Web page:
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The European Union is certain not to see an ACTA revival, ever, after the Commission dropped an ECJ referral aimed at establishing the dead agreement's legality.
The European Commission has officially referred the Anti-Counterfeiting Trade Agreement, or ACTA, to the European Court of Justice.The Commission said in February that it intended to make the referral, to see whether ACTA was in line with fundamental rights.
The European Commission has asked the European Parliament not to vote on the contentious Anti-Counterfeiting Trade Agreement in June.The Parliament is likely to reject ACTA , but the Commission has argued that the vote should not take place until the European Court of Justice (ECJ) has delivered a verdict on the treaty's compliance with fundamental rights.
Europe's highest court is to decide whether EU citizens can lawfully demand that Google delete information about them from its search engine.The European Court of Justice (ECJ) received the request for a decision from Spain's highest court, the Audiencia Nacional, Reuters reported on Friday.
The European Parliament will probably refer the Anti-Counterfeiting Trade Agreement to Europe's top court, but in a separate case from the one the European Commission has already launched.The move may add a further delay to ACTA's passage through the European legislative process, as European Court of Justice (ECJ) cases can take between a year and two years to be completed.
The EU Charter app is a fundamental rights one-stop-shop for mobile devices. It offers easy access to the text of the Charter of Fundamental...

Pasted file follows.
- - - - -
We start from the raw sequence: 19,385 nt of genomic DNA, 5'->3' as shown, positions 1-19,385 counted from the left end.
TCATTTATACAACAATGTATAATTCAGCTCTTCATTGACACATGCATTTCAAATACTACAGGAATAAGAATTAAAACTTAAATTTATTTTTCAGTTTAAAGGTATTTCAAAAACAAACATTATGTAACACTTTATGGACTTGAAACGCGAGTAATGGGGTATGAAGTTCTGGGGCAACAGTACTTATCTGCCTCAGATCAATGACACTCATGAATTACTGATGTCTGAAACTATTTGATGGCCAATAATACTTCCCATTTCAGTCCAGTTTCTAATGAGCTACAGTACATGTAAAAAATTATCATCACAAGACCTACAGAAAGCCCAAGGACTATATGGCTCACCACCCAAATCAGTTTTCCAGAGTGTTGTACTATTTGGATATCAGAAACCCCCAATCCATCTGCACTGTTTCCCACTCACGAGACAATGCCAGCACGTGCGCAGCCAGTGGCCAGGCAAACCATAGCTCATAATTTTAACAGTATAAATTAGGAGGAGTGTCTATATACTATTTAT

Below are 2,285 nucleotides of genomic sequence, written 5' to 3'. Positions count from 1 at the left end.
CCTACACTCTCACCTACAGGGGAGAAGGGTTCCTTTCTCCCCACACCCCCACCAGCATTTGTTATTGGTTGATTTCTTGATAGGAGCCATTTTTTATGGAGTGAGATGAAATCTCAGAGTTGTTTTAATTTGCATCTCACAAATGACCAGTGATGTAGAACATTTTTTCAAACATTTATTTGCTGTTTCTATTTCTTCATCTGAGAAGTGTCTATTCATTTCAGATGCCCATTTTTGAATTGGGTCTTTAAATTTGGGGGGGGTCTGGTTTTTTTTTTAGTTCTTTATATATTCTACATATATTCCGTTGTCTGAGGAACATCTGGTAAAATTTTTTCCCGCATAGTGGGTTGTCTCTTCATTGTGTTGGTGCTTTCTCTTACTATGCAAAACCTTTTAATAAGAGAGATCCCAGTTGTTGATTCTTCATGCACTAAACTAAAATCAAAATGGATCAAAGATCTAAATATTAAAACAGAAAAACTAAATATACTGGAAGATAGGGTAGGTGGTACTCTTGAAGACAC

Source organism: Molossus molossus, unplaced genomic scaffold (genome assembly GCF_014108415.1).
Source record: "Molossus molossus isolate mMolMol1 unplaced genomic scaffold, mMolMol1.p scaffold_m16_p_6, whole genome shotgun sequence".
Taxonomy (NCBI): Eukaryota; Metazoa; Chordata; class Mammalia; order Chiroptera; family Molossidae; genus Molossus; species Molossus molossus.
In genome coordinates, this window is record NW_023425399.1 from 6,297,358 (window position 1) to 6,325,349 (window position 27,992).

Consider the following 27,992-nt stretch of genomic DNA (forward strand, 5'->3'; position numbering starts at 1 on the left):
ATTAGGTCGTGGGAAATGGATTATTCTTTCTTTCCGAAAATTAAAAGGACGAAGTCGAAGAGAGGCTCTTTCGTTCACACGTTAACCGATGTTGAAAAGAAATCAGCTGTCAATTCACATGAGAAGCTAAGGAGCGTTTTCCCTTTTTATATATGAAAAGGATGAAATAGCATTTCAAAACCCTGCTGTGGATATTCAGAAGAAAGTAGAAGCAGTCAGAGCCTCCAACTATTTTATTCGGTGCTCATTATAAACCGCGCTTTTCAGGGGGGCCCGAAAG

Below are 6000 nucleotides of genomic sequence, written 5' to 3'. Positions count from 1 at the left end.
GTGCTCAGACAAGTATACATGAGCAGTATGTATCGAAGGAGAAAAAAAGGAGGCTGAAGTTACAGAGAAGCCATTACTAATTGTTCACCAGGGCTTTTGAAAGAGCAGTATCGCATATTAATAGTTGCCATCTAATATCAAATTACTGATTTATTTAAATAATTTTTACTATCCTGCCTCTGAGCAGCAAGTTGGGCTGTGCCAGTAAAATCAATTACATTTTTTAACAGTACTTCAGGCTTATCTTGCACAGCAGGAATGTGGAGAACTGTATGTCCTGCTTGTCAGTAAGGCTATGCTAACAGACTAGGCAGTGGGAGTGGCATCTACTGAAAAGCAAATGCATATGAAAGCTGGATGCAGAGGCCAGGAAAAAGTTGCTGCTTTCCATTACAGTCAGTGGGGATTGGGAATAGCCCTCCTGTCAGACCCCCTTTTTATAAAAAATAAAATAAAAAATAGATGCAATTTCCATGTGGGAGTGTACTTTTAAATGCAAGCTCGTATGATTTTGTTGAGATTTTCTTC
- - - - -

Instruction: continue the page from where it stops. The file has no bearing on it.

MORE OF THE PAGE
The rights of web businesses and users trump those of copyright holders when it comes to filtering content, the ECJ has found
The European Court of Justice has ended the Scarlet v Sabam case by ruling that ISPs cannot be forced to apply indiscriminate monitoring of their customers' communications on their networks
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The European Commission's plan to establish an overarching patent court would not be compatible with EU law, the union's highest court has said
Graphical user interfaces come under European copyright law, the European Court of Justice has ruled.GUIs are covered by the Information Society Directive, the ECJ ruled in December.
The European Court of Justice has told Everything Everywhere, the merged operations of T-Mobile UK and Orange UK, that it is liable for £4m in tax it had claimed it did not owe.The case dated back to 2005, when T-Mobile UK claimed it had overpaid £4,063,228.
The European Commission has asked the ECJ to rule on whether the UK's privacy laws are adequate, in a case that began with complaints about BT's trials of Phorm advertising technology
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